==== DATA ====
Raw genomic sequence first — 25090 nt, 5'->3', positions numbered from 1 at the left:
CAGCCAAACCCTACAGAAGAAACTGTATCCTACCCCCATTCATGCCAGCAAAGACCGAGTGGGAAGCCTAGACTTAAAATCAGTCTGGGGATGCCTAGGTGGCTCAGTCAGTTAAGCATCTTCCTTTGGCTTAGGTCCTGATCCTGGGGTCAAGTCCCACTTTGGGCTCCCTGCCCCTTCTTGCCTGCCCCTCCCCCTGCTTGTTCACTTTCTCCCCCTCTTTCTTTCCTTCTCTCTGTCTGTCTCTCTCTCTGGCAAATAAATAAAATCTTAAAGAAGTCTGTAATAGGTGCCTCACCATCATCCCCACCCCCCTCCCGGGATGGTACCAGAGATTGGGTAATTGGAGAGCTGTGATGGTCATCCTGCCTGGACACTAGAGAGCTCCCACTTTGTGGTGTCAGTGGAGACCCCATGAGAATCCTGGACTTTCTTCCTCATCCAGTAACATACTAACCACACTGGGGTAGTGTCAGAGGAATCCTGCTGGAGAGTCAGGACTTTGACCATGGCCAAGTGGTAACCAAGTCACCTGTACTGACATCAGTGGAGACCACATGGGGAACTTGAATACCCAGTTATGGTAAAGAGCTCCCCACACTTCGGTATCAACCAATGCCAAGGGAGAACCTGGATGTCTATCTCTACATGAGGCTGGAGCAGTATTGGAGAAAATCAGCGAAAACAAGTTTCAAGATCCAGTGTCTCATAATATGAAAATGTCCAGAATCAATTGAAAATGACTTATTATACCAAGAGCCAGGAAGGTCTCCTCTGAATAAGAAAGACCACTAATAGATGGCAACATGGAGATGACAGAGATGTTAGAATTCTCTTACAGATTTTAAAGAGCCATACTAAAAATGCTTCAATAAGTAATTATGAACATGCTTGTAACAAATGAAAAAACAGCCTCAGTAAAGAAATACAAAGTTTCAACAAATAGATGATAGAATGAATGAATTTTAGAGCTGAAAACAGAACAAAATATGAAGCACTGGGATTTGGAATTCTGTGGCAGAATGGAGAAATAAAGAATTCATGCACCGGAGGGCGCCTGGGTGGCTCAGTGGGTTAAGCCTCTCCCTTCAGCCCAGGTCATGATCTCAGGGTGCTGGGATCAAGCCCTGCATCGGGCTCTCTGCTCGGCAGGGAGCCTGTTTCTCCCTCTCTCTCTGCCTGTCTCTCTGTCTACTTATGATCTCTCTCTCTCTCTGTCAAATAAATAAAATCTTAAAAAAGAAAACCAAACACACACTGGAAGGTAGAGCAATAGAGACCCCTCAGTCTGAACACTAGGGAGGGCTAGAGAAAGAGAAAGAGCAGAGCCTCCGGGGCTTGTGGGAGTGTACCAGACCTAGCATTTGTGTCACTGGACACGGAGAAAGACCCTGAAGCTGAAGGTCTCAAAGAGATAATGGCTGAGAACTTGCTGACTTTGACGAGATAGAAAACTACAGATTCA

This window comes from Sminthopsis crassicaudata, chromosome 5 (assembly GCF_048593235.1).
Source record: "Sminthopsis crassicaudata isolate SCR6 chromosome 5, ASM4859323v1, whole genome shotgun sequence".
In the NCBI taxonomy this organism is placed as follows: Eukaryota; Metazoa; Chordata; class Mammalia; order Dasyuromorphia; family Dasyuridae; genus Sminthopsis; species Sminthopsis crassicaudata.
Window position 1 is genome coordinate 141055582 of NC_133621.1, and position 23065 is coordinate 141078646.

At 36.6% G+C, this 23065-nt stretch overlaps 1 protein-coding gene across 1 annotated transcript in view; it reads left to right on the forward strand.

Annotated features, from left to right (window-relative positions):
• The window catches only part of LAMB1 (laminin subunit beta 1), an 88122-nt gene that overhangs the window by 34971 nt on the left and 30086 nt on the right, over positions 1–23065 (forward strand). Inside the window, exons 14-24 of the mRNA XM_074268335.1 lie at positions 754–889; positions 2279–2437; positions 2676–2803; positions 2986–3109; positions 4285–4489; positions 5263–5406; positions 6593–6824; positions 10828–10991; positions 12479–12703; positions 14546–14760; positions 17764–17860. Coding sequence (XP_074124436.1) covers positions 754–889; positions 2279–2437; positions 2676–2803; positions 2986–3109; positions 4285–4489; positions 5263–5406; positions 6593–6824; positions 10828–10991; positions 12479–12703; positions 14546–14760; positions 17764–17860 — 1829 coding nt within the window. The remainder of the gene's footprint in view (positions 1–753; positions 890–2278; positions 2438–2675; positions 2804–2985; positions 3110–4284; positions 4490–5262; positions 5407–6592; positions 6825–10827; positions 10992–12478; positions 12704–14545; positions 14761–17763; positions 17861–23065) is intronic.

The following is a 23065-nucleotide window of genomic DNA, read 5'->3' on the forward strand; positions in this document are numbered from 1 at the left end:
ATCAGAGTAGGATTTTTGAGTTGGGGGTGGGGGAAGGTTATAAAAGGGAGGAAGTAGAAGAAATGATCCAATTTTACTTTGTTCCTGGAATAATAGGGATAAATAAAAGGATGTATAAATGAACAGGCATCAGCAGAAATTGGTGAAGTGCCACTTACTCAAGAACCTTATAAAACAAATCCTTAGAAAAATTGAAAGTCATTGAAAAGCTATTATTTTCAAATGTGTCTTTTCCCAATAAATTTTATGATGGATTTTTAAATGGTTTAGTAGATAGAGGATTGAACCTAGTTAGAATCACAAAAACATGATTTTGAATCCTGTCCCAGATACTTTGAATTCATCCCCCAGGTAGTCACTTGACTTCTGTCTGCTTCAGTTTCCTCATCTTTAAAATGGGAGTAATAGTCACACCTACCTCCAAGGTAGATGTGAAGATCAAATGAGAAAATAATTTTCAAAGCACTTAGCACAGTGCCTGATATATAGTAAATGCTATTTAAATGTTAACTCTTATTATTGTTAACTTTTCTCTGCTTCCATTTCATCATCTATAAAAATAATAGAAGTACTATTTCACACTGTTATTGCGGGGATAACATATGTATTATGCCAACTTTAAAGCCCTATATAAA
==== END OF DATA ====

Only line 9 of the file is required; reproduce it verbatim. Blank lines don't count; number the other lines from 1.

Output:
• The window catches only part of LAMB1 (laminin subunit beta 1), an 88122-nt gene that overhangs the window by 34971 nt on the left and 30086 nt on the right, over positions 1–23065 (forward strand). Inside the window, exons 14-24 of the mRNA XM_074268335.1 lie at positions 754–889; positions 2279–2437; positions 2676–2803; positions 2986–3109; positions 4285–4489; positions 5263–5406; positions 6593–6824; positions 10828–10991; positions 12479–12703; positions 14546–14760; positions 17764–17860. Coding sequence (XP_074124436.1) covers positions 754–889; positions 2279–2437; positions 2676–2803; positions 2986–3109; positions 4285–4489; positions 5263–5406; positions 6593–6824; positions 10828–10991; positions 12479–12703; positions 14546–14760; positions 17764–17860 — 1829 coding nt within the window. The remainder of the gene's footprint in view (positions 1–753; positions 890–2278; positions 2438–2675; positions 2804–2985; positions 3110–4284; positions 4490–5262; positions 5407–6592; positions 6825–10827; positions 10992–12478; positions 12704–14545; positions 14761–17763; positions 17861–23065) is intronic.